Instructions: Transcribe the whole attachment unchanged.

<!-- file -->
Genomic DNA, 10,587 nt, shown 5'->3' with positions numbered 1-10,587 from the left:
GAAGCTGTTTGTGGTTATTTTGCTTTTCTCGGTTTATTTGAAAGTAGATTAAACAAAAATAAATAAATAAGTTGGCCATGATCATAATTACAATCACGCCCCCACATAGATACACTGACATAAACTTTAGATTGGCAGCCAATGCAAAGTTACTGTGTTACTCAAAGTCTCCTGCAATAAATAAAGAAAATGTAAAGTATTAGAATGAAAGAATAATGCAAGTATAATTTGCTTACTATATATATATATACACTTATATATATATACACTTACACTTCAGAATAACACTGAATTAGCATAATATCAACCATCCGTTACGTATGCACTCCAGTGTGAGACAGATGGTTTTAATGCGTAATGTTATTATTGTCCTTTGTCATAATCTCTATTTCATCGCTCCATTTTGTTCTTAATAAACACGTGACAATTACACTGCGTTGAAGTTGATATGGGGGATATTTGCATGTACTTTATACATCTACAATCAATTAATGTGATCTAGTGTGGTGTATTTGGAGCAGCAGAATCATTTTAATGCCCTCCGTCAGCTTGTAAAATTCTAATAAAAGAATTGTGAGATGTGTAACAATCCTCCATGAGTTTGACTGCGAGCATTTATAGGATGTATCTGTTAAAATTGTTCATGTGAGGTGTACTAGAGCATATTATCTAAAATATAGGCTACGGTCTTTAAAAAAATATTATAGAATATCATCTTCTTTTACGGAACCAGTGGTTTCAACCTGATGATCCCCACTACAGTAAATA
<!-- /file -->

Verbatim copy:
Genomic DNA, 10,587 nt, shown 5'->3' with positions numbered 1-10,587 from the left:
GAAGCTGTTTGTGGTTATTTTGCTTTTCTCGGTTTATTTGAAAGTAGATTAAACAAAAATAAATAAATAAGTTGGCCATGATCATAATTACAATCACGCCCCCACATAGATACACTGACATAAACTTTAGATTGGCAGCCAATGCAAAGTTACTGTGTTACTCAAAGTCTCCTGCAATAAATAAAGAAAATGTAAAGTATTAGAATGAAAGAATAATGCAAGTATAATTTGCTTACTATATATATATATACACTTATATATATATACACTTACACTTCAGAATAACACTGAATTAGCATAATATCAACCATCCGTTACGTATGCACTCCAGTGTGAGACAGATGGTTTTAATGCGTAATGTTATTATTGTCCTTTGTCATAATCTCTATTTCATCGCTCCATTTTGTTCTTAATAAACACGTGACAATTACACTGCGTTGAAGTTGATATGGGGGATATTTGCATGTACTTTATACATCTACAATCAATTAATGTGATCTAGTGTGGTGTATTTGGAGCAGCAGAATCATTTTAATGCCCTCCGTCAGCTTGTAAAATTCTAATAAAAGAATTGTGAGATGTGTAACAATCCTCCATGAGTTTGACTGCGAGCATTTATAGGATGTATCTGTTAAAATTGTTCATGTGAGGTGTACTAGAGCATATTATCTAAAATATAGGCTACGGTCTTTAAAAAAATATTATAGAATATCATCTTCTTTTACGGAACCAGTGGTTTCAACCTGATGATCCCCACTACAGTAAATA